New ground has been broken not least with the extraordinary cooperation between the private and public sector in this pandemic and in recent weeks, safe and effective vaccine rollout has started in a number countries, which is an incredible scientific achievement.
This is fantastic but WHO will not rest until those in need everywhere have access to the new vaccines and are protected.
Throughout the pandemic, we have released and updated technical guidance and trainings based on the latest science and best practice from countries.
We’ve then disseminated it through all our channels, including more than 130 press briefings like this one.
And our regional and country offices have kept local populations up to date.
We’ve worked with thousands of brilliant scientists from around the world to build global solidarity; engaging with our critics and calling repeatedly for all stakeholders to quarantine any politicization of the pandemic and focus on what really matters: accelerating science to save lives and end this pandemic.
We learn something new every single day.
Sometimes good, sometimes challenging, sometimes down right surprising, but all helpful.
There will be set backs and new challenges in the year ahead. For example, new variants of COVID-19 and helping people who are tired of the pandemic continue to combat it.
At present, we are working closely with scientists all over the world to better understand any and all changes to the virus and how these changes affect its ability to spread or make people sick, or any potential impact on available tests, treatments and vaccines.
Specifically we are working with scientists in the UK and South Africa who are carrying out epidemiologic and laboratory studies, which will guide next steps.
Science drives our actions.
I would like to thank both those countries for testing and tracking new variants and underscore the importance of increasing genomic sequencing capacity worldwide.
This means the prompt sharing of epidemiological, virological, and full genome sequence information with WHO and other countries and research teams, including through open-source platforms such as GISAID and others.
Only if countries are looking and testing effectively will you be able to pick up variants and adjust strategies to cope.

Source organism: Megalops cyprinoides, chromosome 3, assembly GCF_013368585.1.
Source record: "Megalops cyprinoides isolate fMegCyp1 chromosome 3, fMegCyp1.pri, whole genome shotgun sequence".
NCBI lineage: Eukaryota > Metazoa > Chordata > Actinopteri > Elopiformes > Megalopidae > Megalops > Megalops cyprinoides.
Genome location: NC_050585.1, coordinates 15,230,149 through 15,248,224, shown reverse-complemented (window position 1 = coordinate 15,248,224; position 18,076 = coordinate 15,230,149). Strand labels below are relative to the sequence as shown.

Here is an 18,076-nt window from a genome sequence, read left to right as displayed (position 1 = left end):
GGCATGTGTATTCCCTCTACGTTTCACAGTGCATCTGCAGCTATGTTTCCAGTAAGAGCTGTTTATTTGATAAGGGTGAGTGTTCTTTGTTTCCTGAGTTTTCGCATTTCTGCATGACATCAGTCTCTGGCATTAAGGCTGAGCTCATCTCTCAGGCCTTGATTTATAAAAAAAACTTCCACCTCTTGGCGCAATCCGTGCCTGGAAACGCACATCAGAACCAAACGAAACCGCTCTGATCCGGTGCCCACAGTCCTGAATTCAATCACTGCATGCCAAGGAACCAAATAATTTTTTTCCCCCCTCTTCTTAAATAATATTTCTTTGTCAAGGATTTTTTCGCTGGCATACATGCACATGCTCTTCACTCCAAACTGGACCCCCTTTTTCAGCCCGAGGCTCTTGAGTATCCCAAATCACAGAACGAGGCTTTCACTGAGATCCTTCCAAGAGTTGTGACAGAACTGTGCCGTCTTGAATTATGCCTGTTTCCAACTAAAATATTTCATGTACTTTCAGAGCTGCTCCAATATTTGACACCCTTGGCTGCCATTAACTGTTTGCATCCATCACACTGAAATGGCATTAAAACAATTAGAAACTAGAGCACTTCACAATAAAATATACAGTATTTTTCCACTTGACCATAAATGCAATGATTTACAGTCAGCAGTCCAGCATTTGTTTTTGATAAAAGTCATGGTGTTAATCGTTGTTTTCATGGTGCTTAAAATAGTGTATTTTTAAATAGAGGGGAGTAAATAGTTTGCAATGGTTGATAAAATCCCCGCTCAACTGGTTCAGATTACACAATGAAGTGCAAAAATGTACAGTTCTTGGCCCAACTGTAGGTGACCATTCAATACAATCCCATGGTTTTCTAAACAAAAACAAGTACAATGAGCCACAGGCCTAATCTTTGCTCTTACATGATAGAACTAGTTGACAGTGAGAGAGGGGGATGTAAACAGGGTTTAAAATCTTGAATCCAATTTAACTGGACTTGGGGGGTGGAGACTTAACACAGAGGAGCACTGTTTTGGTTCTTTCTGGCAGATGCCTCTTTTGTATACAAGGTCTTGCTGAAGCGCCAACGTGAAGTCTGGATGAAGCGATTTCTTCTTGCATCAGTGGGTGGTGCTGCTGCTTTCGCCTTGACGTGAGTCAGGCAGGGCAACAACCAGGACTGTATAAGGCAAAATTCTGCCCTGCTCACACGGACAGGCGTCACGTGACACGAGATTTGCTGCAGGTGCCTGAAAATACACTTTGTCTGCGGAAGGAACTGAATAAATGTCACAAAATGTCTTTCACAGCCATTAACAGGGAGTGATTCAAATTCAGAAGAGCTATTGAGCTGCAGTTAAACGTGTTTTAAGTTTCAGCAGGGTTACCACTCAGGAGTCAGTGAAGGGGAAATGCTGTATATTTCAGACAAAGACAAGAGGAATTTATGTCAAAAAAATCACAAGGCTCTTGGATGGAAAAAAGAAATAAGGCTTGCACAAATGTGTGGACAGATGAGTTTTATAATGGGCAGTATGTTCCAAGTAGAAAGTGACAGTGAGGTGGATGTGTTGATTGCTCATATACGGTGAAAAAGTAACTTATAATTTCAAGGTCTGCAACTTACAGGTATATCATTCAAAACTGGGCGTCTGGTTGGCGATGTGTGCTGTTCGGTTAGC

We must ensure that countries are not punished for transparently sharing new scientific findings.
I’m so humbled to work with scientists, epidemiologists and public health experts in WHO and around the world.
And today I’m joined by four of the best to look back and look forward.
First, Professor Quarraisha Abdool Karim from the Centre for AIDS Programme of Research in South Africa.
The floor is yours professor.
Thank you so Professor Abdool Karim for those reflections.
And now to Dr. Dan Barouch from the Center for Virology and Vaccine Research, Beth Israel Deaconess Medical Center, in Boston, US.
Dr. Barouch the floor is yours.
Thank you, Dr. Barouch for sharing those thoughts.
And now my friend Professor David Heymann from the London School of Hygiene & Tropical Medicine and chair of the WHO STAG-IH. My friend, Professor Heymann, the floor is yours.
Thank you, Professor Heymann for your insights.
And now Professor Marion Koopmans who is Head of the Department of Viroscience at Erasmus in the Netherlands.
Professor the floor is yours.
Thank you, Professor Koopmans for such a wonderful wrap up.
I would once again like to thank Professor Abdool Karim, Dr Barouch, Professor Heymann and Professor Koopmans.
Thank you all so much for your amazing presentations.
Amazing to think of what has been achieved in the last year and to consider what we can achieve in the year ahead.
As the year closes and people around the world raise a toast to mark both the passing of the year and the dawn of a new one, let me raise a toast to science; may we share its results – especially the vaccines - fairly and equitably in the year ahead and together end this pandemic!
Happy New Year and I thank you.
Before I hand over for questions, I also want to thank the ACT-Accelerator partners, GOARN partners, the Emegency Medical Team members, member states, collaborating centers, advisory groups and expert networks for working with us.
None of us can end a pandemic by ourselves but together we will end this pandemic.
And thanks to each and every journalist tuning into our briefings and relaying science to people around the world.
With that, thank you again, Tarik you have the floor.
The Surgeon General Just Issued This Stark Warning About COVID
HERE'S WHAT HE SAID TO THOSE WHO "DON'T TAKE PRECAUTIONS AGAINST COVID BECAUSE [THEY] DON'T FEEL AT RISK."
By ZACHARY MACK JANUARY 4, 2021